As your company starts to grow in scope and size, it also grows in complexity—which can be hard for any founder to navigate. Yet it’s likely that the scaling challenges your company is facing aren’t unique to you and your business.

By understanding what the common scaling challenges are, you can start to recognize patterns and avoid the issues most founders face as they grow their startup.

“If you develop an understanding of the archetypal challenges associated with rapid scaling, you can build in design for scalability,” says Harvard Business Professor School Professor Jeffrey Rayport. “There are decisions you can make early to mitigate risk.”

When asked what those challenges are, Rayport breaks them down into what he calls the “Six S Framework.” Or rather, the six areas founders should focus on when building their venture. They are:

  1. Staff
  2. Shared values
  3. Structure
  4. Speed
  5. Scope
  6. Series X

Here is a closer look at what each of those areas mean and the impact they can have on your growing business.

Applying the six s framework

1. Staff

You can’t scale your venture alone. You need a team of talented, highly motivated staff who believe in the company’s mission. For resource-constrained startups, the right talent can change everything: High performers are 400 percent more productive than the average employee, according to McKinsey. As roles grow in complexity, that productivity number jumps to 800 percent.

When a company is in a rapid growth phase, it often feels easier to hire just anyone who can get the work done. But as Apple Founder Steve Jobs once said: “Go after the cream of the cream. A small team of A+ players can run circles around a giant team of B and C players.” If you compromise on talent early, it’s harder to backtrack.

“You need to set a high bar for the first few recruits in the venture,” Rayport says. “You can’t compromise on that first wave, because they’ll be the ones who propagate the values of your organization. Pretty soon, they’ll also be hiring the next wave, and they’ll hire performers who are a lot like them.”

          Related: 4 Challenges to Avoid When Scaling Your Venture

2. Shared Values

Shared values represent a company’s culture, and are what defines how employees interact, solve problems, and work with one another, according to Rayport. As individuals encounter challenges and learn how to collectively address them, particular patterns are reinforced and ultimately coalesce into shared values and beliefs about how work gets done.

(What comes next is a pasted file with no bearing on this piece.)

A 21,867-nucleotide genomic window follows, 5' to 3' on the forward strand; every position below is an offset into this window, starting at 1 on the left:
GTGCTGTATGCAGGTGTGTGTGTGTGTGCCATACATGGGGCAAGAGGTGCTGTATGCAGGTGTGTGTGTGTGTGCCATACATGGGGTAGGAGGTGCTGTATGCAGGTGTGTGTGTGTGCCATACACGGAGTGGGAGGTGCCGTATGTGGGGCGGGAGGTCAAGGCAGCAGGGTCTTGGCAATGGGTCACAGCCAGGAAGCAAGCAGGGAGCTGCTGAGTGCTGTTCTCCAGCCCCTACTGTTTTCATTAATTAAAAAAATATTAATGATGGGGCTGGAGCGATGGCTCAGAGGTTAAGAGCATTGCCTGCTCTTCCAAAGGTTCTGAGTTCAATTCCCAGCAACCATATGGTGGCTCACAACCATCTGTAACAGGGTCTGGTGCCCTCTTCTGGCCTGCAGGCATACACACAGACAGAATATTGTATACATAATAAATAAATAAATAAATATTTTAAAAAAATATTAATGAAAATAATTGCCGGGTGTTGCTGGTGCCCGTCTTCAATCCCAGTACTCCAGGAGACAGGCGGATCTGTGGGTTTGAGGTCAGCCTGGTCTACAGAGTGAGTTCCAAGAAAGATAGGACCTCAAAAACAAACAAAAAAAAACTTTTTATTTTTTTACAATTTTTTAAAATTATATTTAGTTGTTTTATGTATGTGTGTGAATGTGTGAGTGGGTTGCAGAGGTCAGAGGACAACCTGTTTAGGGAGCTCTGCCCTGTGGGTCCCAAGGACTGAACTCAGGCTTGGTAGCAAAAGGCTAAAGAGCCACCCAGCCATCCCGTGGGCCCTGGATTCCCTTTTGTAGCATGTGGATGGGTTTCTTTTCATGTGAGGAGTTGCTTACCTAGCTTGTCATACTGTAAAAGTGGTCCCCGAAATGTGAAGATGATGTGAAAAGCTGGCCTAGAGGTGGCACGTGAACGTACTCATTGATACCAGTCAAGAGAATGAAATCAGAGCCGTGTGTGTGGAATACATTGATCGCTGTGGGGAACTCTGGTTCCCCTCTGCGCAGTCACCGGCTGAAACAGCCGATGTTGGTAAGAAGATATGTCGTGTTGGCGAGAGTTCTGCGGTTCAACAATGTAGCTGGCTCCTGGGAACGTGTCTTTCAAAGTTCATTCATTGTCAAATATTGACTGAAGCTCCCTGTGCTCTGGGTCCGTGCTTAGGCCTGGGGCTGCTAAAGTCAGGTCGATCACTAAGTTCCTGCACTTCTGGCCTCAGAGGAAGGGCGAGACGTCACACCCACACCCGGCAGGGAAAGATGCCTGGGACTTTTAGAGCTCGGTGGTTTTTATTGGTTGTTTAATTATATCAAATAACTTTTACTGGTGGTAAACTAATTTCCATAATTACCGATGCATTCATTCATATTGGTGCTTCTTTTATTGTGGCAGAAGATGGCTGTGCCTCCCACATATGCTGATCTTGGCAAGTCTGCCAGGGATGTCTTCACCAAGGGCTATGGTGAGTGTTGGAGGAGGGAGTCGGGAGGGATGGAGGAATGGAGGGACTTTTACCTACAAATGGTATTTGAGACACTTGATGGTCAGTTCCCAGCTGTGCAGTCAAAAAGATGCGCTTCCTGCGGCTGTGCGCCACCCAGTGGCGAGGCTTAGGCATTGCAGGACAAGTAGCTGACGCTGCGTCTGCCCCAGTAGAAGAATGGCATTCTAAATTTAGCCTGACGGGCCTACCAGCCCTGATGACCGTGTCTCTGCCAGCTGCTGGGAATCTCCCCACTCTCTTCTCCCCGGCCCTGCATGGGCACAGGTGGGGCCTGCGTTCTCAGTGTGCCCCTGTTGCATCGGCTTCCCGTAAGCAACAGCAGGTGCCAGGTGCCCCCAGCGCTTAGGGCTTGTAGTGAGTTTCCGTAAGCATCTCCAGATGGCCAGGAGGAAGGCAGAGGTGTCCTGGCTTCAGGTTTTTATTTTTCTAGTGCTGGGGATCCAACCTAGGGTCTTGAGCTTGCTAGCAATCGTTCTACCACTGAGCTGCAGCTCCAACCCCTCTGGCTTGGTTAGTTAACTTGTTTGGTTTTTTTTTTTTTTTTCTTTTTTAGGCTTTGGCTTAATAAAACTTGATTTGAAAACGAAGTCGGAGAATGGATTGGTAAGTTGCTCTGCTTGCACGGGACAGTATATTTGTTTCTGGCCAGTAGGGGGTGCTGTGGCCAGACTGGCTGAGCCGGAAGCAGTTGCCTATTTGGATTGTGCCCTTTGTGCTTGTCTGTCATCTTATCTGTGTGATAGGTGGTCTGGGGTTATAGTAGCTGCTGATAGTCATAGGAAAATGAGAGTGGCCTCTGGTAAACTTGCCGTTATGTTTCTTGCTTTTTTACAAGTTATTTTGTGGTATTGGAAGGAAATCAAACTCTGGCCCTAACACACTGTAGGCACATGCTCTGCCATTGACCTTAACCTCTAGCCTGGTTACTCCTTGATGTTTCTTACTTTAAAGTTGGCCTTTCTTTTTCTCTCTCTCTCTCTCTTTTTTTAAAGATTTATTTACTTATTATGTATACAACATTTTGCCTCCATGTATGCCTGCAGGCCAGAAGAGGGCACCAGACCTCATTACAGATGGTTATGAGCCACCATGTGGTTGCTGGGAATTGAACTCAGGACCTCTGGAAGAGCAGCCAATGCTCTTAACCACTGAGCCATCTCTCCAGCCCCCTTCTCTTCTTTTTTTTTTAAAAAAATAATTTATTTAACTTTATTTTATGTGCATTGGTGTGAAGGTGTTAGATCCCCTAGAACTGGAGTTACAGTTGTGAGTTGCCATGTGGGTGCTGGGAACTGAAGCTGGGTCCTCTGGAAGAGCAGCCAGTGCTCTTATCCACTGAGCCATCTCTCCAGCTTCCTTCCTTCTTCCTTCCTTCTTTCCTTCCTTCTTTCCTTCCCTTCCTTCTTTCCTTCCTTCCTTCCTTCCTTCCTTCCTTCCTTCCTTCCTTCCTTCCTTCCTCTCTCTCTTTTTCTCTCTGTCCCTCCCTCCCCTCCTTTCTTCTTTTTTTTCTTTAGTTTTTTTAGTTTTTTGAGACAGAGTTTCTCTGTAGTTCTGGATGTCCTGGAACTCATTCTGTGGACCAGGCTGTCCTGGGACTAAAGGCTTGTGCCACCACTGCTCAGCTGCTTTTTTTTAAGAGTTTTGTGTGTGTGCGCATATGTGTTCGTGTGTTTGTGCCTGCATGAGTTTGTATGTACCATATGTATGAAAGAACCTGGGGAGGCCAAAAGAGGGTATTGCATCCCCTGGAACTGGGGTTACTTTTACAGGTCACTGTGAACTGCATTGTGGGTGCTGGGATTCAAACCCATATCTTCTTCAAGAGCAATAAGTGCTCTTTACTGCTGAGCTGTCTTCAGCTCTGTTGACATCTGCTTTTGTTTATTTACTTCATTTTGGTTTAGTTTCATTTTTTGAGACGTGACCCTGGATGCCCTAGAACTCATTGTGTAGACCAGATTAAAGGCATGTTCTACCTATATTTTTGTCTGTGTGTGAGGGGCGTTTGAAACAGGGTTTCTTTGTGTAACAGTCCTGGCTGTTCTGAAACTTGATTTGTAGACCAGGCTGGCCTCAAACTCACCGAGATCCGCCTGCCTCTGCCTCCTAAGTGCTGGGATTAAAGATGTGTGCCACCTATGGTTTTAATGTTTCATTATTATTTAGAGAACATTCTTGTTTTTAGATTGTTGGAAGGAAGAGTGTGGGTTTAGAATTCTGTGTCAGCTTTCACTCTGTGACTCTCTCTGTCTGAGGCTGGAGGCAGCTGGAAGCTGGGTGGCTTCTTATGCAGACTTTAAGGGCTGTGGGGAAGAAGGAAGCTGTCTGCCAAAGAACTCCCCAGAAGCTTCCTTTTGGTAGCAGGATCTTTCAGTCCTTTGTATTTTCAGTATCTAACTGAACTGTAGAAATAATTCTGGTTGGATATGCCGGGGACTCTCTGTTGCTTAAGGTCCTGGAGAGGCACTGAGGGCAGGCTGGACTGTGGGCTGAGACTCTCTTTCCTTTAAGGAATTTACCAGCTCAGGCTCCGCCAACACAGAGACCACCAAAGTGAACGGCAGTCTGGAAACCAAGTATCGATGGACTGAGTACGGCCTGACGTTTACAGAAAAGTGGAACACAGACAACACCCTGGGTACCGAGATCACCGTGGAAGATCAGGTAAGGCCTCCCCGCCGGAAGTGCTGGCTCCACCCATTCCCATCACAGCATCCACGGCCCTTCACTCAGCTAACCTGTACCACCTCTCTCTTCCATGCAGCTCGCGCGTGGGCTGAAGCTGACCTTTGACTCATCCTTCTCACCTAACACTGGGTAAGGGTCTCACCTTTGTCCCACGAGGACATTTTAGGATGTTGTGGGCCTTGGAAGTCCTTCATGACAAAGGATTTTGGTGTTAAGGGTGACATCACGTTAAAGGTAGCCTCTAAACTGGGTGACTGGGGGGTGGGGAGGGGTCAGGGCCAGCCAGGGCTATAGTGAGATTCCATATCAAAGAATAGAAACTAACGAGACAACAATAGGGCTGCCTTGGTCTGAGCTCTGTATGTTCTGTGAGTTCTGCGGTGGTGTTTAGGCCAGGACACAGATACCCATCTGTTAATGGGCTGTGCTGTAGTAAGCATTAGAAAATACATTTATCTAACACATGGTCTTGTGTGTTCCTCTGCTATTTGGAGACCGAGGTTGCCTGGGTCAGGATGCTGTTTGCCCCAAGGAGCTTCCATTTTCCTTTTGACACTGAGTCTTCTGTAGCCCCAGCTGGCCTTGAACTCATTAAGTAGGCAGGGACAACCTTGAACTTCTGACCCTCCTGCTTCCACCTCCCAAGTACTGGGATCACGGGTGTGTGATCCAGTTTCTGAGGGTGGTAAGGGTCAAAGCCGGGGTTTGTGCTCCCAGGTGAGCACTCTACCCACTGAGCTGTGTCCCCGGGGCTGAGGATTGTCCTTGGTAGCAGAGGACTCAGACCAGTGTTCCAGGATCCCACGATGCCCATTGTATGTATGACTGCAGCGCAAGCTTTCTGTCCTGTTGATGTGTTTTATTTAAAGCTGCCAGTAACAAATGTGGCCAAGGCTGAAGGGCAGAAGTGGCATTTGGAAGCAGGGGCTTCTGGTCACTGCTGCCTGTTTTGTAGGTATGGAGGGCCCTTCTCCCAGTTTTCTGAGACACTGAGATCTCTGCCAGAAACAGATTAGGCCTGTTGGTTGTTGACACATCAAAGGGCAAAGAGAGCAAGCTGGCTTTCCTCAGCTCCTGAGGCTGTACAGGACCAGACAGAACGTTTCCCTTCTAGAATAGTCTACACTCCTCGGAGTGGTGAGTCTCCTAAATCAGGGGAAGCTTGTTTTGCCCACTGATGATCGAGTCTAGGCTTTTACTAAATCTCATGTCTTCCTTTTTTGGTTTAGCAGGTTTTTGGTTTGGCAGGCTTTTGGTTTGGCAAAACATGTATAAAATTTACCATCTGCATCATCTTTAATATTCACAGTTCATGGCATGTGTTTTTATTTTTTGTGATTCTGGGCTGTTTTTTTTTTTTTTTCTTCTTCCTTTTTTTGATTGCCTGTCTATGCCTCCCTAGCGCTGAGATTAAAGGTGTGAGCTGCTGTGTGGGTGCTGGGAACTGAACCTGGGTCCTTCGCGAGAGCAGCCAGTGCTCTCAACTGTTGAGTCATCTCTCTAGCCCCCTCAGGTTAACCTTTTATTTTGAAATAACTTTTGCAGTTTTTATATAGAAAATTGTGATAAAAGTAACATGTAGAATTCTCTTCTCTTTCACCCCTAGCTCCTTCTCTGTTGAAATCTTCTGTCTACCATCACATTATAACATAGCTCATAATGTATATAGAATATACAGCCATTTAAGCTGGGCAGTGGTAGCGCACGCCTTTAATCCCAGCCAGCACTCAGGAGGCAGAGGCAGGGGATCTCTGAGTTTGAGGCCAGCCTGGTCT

“Most startups have a culture that is a direct reflection or translation of the founders’ personalities and values,” Rayport says. “And most founders are largely unaware of the outsized impact they have in instilling the culture of their organization.”

One of the biggest scaling challenges around culture is de-personalizing the company’s values, so they feel less like mantras shaped by a few individuals, and more like a shared organizational fabric.

“You need to make those implicit values explicit and take the time to write them down,” Rayport says. “It’s important to separate cultural inputs from outputs. Most ventures describe the culture they want, which are the outputs, as opposed to determining the actions founders can take, or the inputs, to deliver on that culture.”

3. Structure

How you structure your organization is crucial to success. As the company grows, so, too, should the number of decision-makers. The founders can’t be involved in every detail of the business once it scales. It’s important to recruit seasoned leaders with specific skill sets or develop employees who can thrive in environments with more specialized roles.

Training new employees can feel like additional work, but taking the time to properly onboard them pays dividends later. It’s all about creating leverage to deliver on the founders’ vision—and that requires not only recruiting the right people, but structuring their roles and the organization in ways that favor growth. If you don’t let go, your organization won’t scale.

Amazon CEO Jeff Bezos encourages failure. As he once wrote in a shareholder letter, as reported in